Yes, okay, this is much longer than a "capsule," but most of that is explaining why the review is so short. Bizarre, yes, I know. But still...
Last weekend, I saw a very good, quite interesting movie, but I didn't write about it here because it was a foreign language film in Korean, and I figured that most people wouldn't likely be able to see it -- or want to, in some cases. However, it did win the Cannes Film Festival Palme d'Or, so I tossed a coin over it. But within the past hour I saw two "Now playing in select cities" TV ads for the film, so obviously the distributor is not only going to give it a domestic release, but also putting some support behind it. And I'm sure it will expand beyond this. You don't put on TV ads in limited cities if you don't plan to build support for it. So...okay, then.
The film is called Parasite. And...well, another reason I didn't write about it is because that's almost all I want to say because there are some major twists and turns to it which I won't give away. And the plot alone doesn't do it justice.
It screened at the Writers Guild, and their write-up said, "Greed and class discrimination threaten the newly formed symbiotic relationship between the wealthy Park family and the destitute Kim clan." That wasn't enough to interest me, but when I off-handedly mentioned it to a friend who used to participate on the Motion Picture Academy's foreign language film committee until he moved out of town -- but keeps up with such things -- he insisted I had to go because he'd heard how good it is.
And it's very good. Very accessible, nothing esoteric or ethereal. I liked it a lot, though I'm a little surprised it won the Palme d'Or -- though in fairness I don't know the competition. (My friend has seen one of the competitors and said he found that one boring.) I didn't buy everything in it, and don't know if it made its thematic point as strongly as it was trying to -- but it's a really wonderful ride, tells a terrific story and is handled with great panache. What I'll say is that a better description -- without giving anything away -- is that it tells the story of what happens when a very wealthy family and very poor family overlap in an unexpected way, and when you think you see where it's going, it takes a big turn. And then takes other turns.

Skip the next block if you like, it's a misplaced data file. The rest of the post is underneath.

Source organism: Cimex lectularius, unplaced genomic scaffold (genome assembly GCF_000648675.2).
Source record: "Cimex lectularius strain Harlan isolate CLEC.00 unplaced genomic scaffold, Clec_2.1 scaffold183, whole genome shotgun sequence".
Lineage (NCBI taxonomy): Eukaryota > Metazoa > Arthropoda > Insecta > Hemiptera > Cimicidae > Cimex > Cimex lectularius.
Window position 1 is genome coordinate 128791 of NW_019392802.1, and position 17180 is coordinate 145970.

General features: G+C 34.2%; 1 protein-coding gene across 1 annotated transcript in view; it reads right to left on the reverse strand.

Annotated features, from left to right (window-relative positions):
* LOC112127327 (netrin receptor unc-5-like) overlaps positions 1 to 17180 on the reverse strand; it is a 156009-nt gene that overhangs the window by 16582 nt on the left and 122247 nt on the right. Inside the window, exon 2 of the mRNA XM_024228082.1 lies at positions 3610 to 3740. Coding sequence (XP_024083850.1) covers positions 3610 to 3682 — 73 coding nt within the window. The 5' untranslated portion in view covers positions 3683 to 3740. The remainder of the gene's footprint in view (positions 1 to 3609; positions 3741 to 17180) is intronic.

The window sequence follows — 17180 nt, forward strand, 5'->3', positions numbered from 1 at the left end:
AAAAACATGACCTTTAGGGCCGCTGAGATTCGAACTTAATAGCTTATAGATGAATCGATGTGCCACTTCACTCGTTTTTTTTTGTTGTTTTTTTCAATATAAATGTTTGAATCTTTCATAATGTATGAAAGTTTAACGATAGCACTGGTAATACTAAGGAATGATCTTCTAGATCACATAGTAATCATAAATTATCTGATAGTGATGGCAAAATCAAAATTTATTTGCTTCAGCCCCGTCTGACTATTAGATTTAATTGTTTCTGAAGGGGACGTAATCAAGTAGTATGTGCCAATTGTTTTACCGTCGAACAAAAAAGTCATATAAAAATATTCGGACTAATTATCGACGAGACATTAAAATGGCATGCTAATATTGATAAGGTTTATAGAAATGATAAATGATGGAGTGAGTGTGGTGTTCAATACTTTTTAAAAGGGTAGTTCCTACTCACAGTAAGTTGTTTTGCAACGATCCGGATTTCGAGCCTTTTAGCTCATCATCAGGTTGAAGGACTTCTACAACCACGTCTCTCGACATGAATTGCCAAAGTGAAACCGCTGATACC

The problem is what video to embed. All the various trailers, while very good, give a very wrong impression of the movie. They sell it extremely well, but make it look like it's one thing and it's not that. But the thing is, I don't even want to explain why it's not. And it's not that it's "A Mystery!" but rather just goes in unexpected direction and in several ways. (A user comment posted under the Official Trailer says it correctly: "Just watch this movie. Don't search the web for it, don't watch any more trailers or reviews. You need to go in blindly." So, see, it isn't just me!)
So, I'll do this instead, I'm going to post two videos. Neither give a great sense of the movie. But they don't give anything away or give the wrong idea of what the movie is.
This first is a clip of the opening scene. So, there's nothing substantive in it with the plot, but it does set up some of the characters. (At one point, you'll have to click away an ad that appears at the bottom of the screen, since it blocks the subtitles.)
And this other will absolutely give nothing away -- because it's in Korean, and the subtitles aren't in English. It's a behind-the-scenes video of the production design, so what you will get is a sense of the production (which is wonderful) and the range of scenes.
Robert J. Elisberg is a political commentator, screenwriter, novelist, tech writer and also some other things that I just tend to keep forgetting.
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